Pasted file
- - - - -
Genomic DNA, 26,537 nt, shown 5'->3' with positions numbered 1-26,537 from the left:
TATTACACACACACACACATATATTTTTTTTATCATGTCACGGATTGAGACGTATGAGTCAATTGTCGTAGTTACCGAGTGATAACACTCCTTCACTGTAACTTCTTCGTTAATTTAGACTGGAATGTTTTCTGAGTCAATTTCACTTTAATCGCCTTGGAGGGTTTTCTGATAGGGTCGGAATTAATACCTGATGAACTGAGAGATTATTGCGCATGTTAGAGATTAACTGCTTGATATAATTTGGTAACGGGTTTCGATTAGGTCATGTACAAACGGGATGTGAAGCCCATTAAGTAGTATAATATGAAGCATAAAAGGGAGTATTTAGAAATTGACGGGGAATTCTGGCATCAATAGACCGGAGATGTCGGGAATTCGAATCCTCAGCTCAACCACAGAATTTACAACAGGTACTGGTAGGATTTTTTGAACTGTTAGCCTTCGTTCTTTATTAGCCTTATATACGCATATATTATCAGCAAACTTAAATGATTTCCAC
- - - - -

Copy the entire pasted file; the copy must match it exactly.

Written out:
Genomic DNA, 26,537 nt, shown 5'->3' with positions numbered 1-26,537 from the left:
TATTACACACACACACACATATATTTTTTTTATCATGTCACGGATTGAGACGTATGAGTCAATTGTCGTAGTTACCGAGTGATAACACTCCTTCACTGTAACTTCTTCGTTAATTTAGACTGGAATGTTTTCTGAGTCAATTTCACTTTAATCGCCTTGGAGGGTTTTCTGATAGGGTCGGAATTAATACCTGATGAACTGAGAGATTATTGCGCATGTTAGAGATTAACTGCTTGATATAATTTGGTAACGGGTTTCGATTAGGTCATGTACAAACGGGATGTGAAGCCCATTAAGTAGTATAATATGAAGCATAAAAGGGAGTATTTAGAAATTGACGGGGAATTCTGGCATCAATAGACCGGAGATGTCGGGAATTCGAATCCTCAGCTCAACCACAGAATTTACAACAGGTACTGGTAGGATTTTTTGAACTGTTAGCCTTCGTTCTTTATTAGCCTTATATACGCATATATTATCAGCAAACTTAAATGATTTCCAC